Make no mistake, the museum does not limit itself to books printed in Russian. One can also find some rare jewels of European history. For example, some extremely rare and valuable books such as Ptolemy’s Cosmographia and the Gutenberg Bible.

Moscow State Historical Museum

Our next destination is the Moscow State Historical Museum (Государственный Исторический музей) located on the Red Square. The museum holds a gigantic amount of archaeological digs and relics from the Imperial period. However, book lovers might find the most interest in the Early Middle Ages to the end of the Enlightenment sections.

The Russian Orthodox Church and the state were intertwined on a more political level. This was the case all from its funding (1448), and de facto recognition by the Constantinople Patriarchate in 1589, until the 1762 secularization of the state by Peter III. During this period most of the books printed were, in nature, religious.

Beauty of Bookbinding

As was the European tradition, books were very richly adorned. This goes for both those used for service as well as those printed for household use by wealthy noblemen. From silver and gold bindings to precious stones encrusted in the bindings, the craftsmanship of bookbinders and goldsmiths of the period remains unsurpassed.


The tradition of adorning books in a very luxurious manner stuck to some degree in the Russian tradition. So, even later, imperial era books were very appealing to the eye. It’s a bit hard to describe, so I must suggest spending at least half a day in the museum to appreciate the skill of the bookbinders.

The Kremlin Museum

The third destination is also on the Red Square – the Kremlin Museum (Московский Кремль). For the full experience, I would suggest taking a whole day for the visit and marking it on your schedule because it’s huge. Imagine if the most important historical findings were concentrated in one place the size of Pluto – that’s the Kremlin Museum. Arguably, the surface of Russia is approximately the size of Pluto.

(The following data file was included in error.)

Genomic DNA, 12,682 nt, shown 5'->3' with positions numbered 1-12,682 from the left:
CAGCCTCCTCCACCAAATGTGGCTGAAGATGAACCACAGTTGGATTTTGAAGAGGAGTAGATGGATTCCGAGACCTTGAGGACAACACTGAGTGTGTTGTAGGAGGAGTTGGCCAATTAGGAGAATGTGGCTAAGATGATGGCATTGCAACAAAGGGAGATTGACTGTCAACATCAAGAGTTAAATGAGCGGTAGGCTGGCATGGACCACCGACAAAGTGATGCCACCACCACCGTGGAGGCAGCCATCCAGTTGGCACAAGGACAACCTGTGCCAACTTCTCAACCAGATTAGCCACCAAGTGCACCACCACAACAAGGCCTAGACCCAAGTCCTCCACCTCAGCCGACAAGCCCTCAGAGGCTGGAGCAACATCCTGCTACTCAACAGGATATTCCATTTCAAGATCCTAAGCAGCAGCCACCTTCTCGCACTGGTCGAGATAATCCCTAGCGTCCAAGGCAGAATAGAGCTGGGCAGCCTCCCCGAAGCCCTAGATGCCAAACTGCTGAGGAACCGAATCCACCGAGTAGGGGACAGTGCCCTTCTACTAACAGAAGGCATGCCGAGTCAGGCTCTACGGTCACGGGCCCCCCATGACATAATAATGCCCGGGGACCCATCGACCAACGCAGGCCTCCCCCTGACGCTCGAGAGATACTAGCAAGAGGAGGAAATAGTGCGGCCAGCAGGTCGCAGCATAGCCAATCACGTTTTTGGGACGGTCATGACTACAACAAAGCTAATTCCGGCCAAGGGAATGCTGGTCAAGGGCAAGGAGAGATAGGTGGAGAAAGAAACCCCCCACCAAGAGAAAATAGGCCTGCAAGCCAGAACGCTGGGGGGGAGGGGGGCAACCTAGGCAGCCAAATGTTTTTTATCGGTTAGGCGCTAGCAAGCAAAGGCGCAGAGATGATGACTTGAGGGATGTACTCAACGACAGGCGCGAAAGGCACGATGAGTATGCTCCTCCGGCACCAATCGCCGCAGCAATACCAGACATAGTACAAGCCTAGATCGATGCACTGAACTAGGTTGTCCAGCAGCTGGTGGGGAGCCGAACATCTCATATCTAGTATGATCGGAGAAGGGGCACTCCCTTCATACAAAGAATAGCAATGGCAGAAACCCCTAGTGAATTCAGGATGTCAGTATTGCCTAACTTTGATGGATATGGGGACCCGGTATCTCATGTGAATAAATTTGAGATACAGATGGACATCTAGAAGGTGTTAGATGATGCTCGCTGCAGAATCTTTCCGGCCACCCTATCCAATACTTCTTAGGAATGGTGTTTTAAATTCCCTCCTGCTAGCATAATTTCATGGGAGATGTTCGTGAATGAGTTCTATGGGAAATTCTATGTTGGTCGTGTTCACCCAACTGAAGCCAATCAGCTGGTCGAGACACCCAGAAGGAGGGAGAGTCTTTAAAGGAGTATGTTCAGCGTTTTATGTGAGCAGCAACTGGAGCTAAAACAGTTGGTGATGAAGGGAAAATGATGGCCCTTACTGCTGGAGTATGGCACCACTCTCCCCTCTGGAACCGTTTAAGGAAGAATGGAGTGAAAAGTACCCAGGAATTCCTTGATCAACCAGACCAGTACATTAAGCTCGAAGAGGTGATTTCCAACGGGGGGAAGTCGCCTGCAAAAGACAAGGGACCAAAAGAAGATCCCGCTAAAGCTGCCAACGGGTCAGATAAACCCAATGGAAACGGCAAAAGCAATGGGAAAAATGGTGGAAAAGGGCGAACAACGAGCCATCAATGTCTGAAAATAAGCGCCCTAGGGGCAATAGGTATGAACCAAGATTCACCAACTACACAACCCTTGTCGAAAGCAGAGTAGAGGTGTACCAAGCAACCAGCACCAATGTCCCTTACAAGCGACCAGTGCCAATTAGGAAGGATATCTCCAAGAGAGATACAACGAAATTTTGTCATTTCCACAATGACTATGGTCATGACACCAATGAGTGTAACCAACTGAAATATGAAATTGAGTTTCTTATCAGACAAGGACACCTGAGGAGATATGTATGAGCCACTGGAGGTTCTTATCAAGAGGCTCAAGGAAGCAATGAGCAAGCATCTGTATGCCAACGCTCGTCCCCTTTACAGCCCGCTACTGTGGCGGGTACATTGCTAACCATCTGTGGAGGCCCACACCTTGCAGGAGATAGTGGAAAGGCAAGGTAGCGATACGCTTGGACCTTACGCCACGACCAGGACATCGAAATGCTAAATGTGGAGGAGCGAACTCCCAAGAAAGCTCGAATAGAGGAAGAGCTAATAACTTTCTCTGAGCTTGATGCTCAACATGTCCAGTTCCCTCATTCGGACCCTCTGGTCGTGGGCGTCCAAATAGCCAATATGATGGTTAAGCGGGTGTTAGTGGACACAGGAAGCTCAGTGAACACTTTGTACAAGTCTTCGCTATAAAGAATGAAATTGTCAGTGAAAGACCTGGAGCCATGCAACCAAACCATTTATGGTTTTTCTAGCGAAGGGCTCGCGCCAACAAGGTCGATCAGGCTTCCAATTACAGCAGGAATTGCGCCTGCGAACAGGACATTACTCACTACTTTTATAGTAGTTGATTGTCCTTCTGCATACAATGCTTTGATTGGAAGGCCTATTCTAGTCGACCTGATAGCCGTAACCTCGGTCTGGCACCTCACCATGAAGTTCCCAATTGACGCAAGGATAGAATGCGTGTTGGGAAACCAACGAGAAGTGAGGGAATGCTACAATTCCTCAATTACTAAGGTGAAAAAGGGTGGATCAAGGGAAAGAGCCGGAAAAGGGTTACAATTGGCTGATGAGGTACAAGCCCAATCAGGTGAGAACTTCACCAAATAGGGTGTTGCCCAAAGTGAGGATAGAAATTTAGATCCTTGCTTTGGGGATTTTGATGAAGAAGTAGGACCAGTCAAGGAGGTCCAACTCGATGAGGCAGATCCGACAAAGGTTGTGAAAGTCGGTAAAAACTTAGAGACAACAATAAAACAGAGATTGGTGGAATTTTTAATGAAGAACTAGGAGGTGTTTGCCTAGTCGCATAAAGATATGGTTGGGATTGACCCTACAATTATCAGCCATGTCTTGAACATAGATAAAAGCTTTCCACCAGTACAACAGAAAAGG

Now back to the matter at hand. The museum is in the same complex of buildings as the home of the president of the Russian Federation, so don’t let the very strict security measures surprise you. Once inside the building complex, there is a lot to explore. From the section dedicated to the Proto-Slavic folk to early Slavic states exhibits of the Imperial Russian era.


As well as exhibits from all over the world.

While for us book lovers there is a large number of manuscripts as well as printed books to be seen inside the museum. Very beautiful adorned bindings that were passed from ruler to ruler and kept in the best of conditions. Commissioned by Tzars and Emperors, these relics are there for everyone to see.


A few items from the study of Catherine the Great.

Saved by the brave souls from the Napoleonic wars and the great fire of Moscow in 1812, the hands of Soviet censorship, and finally from the Bombing of Moscow in 1941, these books truly withstand the test of time, and if this is not a reason enough to see them, I don’t know what it is.

The booklover’s guide will continue in the following article.

Stay tuned!